If walking isn't an option, there is the Monorail which runs along The Strip and offers 7 stops. Fares are $5 for a single fare or $12 for a day pass. There are plans to extend the monorail south to McCarran and north to Fremont Street.

Another option for getting around is the public bus system which has double-decker busses (known as "The Deuce"). Fares for a single ride are $3 and the busses run 24/7 unlike the Monorail.

And yet another option. The Las Vegas Trolley runs along The Strip and downtown. Trolleys run by each stop about every 20 minutes and run until about 2am. This is an inexpensive, albeit slow way to get around.

Las Vegas has a desert climate, and is usually warm and dry, however, one of the common misconceptions about Las Vegas' weather is that it is always nice. The winter months are much cooler and it can even get downright cold at night. The summer months are uncomfortably hot and most days are near or over 100 degrees. The spring and fall months are the periods when you will likely experience the best weather. Below are the current conditions and forecast for Las Vegas.

The table below shows the average high and low temperatures, average monthly precipitation, and average monthly humidity.

Month Avg High Avg Low Avg Rainfall Avg Humidity
January 57 37 0.59" 43
February 63 41 0.69" 28
March 69 47 0.59" 22
April 78 54 0.15" 20
May 88 63 0.24" 18
June 99 72 0.08" 21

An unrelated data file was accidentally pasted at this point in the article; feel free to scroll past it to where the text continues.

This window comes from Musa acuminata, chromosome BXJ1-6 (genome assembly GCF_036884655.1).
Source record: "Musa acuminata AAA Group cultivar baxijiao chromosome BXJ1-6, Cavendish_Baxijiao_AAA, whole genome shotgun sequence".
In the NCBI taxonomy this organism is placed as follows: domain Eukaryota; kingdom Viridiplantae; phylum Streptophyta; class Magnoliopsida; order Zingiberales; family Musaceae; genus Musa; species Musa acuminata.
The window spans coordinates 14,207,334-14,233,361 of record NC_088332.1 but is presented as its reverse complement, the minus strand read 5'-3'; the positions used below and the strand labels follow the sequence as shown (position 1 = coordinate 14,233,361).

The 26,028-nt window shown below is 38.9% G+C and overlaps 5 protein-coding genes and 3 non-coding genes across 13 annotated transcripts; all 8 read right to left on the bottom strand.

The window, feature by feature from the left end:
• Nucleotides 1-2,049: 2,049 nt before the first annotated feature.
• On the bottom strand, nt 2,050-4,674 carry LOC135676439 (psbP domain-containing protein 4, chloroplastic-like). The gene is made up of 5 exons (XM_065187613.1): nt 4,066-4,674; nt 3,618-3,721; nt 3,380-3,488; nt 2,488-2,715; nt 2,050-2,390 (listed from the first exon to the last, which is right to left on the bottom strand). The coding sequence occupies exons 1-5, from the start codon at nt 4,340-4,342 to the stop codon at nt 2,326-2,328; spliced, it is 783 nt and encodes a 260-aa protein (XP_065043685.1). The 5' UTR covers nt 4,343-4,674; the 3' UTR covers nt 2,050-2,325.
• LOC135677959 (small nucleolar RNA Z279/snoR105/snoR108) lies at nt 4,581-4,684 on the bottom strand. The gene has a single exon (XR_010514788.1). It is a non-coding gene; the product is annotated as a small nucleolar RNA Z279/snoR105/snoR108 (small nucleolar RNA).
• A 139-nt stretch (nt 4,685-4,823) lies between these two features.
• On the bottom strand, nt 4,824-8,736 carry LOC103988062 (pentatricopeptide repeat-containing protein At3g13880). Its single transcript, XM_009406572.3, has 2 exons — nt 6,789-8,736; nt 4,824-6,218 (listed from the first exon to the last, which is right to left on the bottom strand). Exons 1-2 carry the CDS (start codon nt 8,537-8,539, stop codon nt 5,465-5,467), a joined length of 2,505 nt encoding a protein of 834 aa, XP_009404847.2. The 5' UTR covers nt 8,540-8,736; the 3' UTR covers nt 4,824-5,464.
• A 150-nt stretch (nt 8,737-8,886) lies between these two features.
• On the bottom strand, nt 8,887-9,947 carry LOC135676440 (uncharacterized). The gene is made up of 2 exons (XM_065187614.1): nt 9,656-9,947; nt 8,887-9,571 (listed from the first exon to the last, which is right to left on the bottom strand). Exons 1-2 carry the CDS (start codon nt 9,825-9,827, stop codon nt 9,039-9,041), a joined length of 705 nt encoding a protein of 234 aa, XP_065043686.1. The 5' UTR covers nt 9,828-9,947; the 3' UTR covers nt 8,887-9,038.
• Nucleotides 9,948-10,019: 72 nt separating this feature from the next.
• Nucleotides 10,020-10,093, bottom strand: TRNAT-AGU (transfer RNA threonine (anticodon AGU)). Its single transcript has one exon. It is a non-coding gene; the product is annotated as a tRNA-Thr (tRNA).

July 104 78 0.44" 24
August 102 77 0.45" 26
September 94 69 0.31" 27
October 81 57 0.24" 29
November 66 44 0.31" 31
December 57 37 0.40" 44

  • Emergency: 911
  • Police (non-emergency): 702-795-3111
  • Crisis Mental Health Unit: 702-486-8020
  • Information and Referral HELP of Southern Nevada: 702-369-4357
  • Gamblers Anonymous Hotline: 888-442-2110
  • Problem Gamblers Helpline: 800-522-4700
  • Las Vegas Convention and Visitors Authority: 877-847-4858 or 702-892-7575

  • Tips & Additional Information:
  • Make sure you drink plenty of water in Vegas, particularly if you spend any time outdoors. Between alcohol and the heat, it is easy to get dehydrated.
  • Las Vegas is surprisingly safe, however, with all of the money flowing through the city, it is an attractive target for theives and pick-pockets. Do not leave valuables in your room - the hotel will let you use their safe. Keep an eye on your property at all times.
  • Set a budget for the amount of money you are willing to lose and then expect to lose it. Gambling is entertainment. If you expect to walk away a winner, you are most likely going to be disappointed.
  • Do not jaywalk on The Strip. Not only is it incredibly dangerous, it is illegal and enforced.
  • Las Vegas is very casual. There is no need to dress up unless you are going to a nice restaurant or nightclub.
  • The gambling age and drinking age are 21 years old. Minors cannot loiter on the casino floor even if they are with a guardian.
  • As of 2007, smoking is no longer permitted in any establishment that serves food. Smoking is still permitted in casinos and bars that do not serve food.